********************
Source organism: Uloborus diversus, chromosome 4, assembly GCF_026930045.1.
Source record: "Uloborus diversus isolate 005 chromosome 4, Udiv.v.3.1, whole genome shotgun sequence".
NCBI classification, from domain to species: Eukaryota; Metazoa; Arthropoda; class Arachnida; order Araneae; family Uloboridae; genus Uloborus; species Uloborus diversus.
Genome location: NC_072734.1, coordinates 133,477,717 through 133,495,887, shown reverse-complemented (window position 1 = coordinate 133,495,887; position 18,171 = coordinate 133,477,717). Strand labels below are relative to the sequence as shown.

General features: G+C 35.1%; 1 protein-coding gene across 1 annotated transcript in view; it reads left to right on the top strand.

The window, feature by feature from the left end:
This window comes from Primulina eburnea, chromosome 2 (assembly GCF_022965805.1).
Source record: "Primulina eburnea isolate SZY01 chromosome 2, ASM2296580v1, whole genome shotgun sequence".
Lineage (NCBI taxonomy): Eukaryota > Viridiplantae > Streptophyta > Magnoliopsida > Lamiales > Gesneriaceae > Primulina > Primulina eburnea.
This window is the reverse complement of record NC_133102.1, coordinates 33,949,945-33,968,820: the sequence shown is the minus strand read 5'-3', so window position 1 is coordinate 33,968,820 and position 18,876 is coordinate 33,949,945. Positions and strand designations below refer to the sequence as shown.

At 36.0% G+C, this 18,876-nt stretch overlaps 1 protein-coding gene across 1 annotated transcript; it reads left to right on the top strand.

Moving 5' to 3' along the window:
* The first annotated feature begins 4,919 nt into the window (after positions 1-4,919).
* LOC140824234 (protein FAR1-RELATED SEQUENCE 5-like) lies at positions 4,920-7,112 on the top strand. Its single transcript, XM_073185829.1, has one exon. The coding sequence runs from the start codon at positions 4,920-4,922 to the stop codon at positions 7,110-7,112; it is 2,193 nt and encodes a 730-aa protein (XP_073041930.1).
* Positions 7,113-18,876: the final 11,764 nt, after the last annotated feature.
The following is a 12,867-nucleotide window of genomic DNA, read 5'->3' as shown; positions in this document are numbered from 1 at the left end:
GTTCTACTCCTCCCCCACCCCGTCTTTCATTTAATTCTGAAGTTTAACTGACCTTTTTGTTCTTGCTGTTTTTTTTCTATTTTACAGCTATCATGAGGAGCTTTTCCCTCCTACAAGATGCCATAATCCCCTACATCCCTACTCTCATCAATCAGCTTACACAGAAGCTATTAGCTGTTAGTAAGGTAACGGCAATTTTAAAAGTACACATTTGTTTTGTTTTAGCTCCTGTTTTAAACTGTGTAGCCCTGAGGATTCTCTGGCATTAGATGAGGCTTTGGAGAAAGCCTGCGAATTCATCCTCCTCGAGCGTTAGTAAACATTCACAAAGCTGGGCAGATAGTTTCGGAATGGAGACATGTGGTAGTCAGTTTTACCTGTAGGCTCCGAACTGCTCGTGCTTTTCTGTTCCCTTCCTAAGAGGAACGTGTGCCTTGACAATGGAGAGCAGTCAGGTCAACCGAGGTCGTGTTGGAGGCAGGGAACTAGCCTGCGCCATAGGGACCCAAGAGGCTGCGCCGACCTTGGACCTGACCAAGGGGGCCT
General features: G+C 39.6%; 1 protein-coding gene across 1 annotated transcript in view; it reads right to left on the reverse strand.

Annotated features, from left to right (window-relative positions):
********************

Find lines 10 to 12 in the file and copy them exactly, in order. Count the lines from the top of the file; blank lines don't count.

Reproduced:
This window is the reverse complement of record NC_133102.1, coordinates 33,949,945-33,968,820: the sequence shown is the minus strand read 5'-3', so window position 1 is coordinate 33,968,820 and position 18,876 is coordinate 33,949,945. Positions and strand designations below refer to the sequence as shown.

At 36.0% G+C, this 18,876-nt stretch overlaps 1 protein-coding gene across 1 annotated transcript; it reads left to right on the top strand.

Moving 5' to 3' along the window: